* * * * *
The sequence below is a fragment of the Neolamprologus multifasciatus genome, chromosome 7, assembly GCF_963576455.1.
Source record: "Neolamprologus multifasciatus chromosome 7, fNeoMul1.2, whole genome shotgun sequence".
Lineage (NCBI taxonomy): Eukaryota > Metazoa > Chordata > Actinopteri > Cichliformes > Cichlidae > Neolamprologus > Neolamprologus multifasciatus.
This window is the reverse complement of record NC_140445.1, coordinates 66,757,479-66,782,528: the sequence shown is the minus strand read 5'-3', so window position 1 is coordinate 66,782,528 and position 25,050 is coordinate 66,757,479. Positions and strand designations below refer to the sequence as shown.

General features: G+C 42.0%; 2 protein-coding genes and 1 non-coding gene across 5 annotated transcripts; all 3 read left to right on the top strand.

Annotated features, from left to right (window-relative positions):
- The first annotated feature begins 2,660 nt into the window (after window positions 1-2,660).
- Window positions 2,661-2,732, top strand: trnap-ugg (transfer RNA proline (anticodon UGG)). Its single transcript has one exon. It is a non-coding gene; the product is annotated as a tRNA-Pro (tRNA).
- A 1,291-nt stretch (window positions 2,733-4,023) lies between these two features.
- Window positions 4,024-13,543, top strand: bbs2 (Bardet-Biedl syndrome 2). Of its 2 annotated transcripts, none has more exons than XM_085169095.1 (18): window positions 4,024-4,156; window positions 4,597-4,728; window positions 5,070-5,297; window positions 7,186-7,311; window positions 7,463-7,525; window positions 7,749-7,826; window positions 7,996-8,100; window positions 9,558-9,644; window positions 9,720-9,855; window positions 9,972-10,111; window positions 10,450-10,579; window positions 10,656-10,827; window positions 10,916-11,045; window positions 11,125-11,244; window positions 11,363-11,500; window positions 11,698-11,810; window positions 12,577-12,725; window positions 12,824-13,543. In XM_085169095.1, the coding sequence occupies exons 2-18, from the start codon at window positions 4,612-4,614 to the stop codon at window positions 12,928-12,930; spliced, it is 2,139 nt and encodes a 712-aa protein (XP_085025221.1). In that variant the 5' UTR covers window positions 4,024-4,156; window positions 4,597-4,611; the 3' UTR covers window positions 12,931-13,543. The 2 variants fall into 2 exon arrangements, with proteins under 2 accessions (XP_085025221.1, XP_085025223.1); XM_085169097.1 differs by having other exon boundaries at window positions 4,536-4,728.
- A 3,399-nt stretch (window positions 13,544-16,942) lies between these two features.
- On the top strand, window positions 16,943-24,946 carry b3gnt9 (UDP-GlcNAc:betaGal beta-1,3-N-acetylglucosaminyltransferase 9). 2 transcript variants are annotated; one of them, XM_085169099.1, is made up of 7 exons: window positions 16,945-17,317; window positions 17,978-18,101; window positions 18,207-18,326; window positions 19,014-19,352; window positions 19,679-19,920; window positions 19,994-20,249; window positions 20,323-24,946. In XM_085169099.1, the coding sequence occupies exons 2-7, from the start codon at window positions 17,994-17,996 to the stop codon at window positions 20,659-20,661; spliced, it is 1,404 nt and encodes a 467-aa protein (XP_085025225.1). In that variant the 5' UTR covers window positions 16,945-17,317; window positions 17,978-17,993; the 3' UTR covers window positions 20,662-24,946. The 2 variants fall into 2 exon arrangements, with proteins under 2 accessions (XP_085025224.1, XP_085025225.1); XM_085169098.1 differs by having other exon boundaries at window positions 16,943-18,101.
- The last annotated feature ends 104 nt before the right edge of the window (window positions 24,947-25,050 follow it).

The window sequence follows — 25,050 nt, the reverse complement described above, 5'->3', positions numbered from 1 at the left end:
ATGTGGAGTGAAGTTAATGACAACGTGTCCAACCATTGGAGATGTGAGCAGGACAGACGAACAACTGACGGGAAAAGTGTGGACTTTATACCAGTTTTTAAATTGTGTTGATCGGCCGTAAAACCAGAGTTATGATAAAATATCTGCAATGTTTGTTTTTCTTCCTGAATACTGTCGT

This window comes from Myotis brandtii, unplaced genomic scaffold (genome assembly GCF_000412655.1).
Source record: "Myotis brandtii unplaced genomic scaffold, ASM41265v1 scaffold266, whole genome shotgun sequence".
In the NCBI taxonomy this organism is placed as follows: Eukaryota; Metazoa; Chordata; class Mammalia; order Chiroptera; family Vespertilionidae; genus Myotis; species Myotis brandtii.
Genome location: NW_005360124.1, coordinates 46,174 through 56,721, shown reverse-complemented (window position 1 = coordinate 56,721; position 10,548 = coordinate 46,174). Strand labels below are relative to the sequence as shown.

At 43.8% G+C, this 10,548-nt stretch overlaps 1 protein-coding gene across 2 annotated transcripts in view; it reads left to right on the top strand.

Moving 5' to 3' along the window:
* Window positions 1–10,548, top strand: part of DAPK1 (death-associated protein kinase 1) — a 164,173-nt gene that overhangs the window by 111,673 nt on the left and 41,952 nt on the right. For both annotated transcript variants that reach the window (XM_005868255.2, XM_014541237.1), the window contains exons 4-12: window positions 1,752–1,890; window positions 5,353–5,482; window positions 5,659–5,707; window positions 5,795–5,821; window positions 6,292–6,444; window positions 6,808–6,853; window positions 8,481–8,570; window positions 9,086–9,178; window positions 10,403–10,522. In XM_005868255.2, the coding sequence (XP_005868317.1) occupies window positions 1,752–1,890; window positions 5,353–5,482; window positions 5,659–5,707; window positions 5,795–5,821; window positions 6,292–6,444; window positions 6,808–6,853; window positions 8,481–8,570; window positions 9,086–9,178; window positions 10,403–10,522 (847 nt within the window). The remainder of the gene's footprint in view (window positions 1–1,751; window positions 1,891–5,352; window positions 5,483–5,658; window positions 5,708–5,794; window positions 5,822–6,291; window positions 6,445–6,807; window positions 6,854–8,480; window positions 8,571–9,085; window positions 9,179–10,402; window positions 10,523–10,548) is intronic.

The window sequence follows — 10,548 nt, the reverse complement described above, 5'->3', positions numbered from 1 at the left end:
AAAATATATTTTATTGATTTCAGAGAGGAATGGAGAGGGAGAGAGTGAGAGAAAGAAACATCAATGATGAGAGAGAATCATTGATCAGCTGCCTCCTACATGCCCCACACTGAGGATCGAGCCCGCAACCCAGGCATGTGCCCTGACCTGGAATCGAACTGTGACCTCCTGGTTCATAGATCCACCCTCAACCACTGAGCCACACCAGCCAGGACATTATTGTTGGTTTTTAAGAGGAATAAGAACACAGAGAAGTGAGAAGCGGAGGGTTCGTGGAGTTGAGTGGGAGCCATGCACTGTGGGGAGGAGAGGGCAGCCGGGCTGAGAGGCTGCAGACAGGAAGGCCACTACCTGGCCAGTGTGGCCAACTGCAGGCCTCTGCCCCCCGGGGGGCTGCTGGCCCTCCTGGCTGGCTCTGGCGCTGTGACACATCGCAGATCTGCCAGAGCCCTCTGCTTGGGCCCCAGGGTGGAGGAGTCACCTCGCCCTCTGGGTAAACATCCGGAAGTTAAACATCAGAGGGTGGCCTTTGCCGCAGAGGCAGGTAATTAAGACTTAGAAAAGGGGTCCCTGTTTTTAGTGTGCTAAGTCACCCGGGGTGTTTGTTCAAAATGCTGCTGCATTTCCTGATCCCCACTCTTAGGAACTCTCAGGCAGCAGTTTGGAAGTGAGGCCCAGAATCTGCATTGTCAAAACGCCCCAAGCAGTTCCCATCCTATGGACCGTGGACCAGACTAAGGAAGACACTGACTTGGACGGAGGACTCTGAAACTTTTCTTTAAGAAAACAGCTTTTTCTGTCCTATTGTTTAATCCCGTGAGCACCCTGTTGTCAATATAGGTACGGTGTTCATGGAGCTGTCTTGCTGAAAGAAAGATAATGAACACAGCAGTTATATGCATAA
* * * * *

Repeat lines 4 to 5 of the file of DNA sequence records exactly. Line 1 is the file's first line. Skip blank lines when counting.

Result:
This window is the reverse complement of record NC_140445.1, coordinates 66,757,479-66,782,528: the sequence shown is the minus strand read 5'-3', so window position 1 is coordinate 66,782,528 and position 25,050 is coordinate 66,757,479. Positions and strand designations below refer to the sequence as shown.

General features: G+C 42.0%; 2 protein-coding genes and 1 non-coding gene across 5 annotated transcripts; all 3 read left to right on the top strand.